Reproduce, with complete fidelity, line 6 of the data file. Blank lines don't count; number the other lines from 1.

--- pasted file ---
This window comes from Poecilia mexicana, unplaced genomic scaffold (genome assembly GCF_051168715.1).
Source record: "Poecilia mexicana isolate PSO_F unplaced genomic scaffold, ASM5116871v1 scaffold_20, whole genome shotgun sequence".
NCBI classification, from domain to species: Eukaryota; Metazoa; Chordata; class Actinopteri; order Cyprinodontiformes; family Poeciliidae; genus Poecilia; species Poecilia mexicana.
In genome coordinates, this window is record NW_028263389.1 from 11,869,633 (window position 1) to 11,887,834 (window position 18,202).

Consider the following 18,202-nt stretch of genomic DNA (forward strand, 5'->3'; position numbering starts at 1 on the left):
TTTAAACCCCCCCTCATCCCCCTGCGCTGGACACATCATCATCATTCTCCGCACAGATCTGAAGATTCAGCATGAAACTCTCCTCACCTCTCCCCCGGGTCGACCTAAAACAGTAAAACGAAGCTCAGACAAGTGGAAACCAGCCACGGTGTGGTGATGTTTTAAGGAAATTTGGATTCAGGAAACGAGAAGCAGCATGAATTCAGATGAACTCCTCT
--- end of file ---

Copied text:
TTTAAACCCCCCCTCATCCCCCTGCGCTGGACACATCATCATCATTCTCCGCACAGATCTGAAGATTCAGCATGAAACTCTCCTCACCTCTCCCCCGGGTCGACCTAAAACAGTAAAACGAAGCTCAGACAAGTGGAAACCAGCCACGGTGTGGTGATGTTTTAAGGAAATTTGGATTCAGGAAACGAGAAGCAGCATGAATTCAGATGAACTCCTCT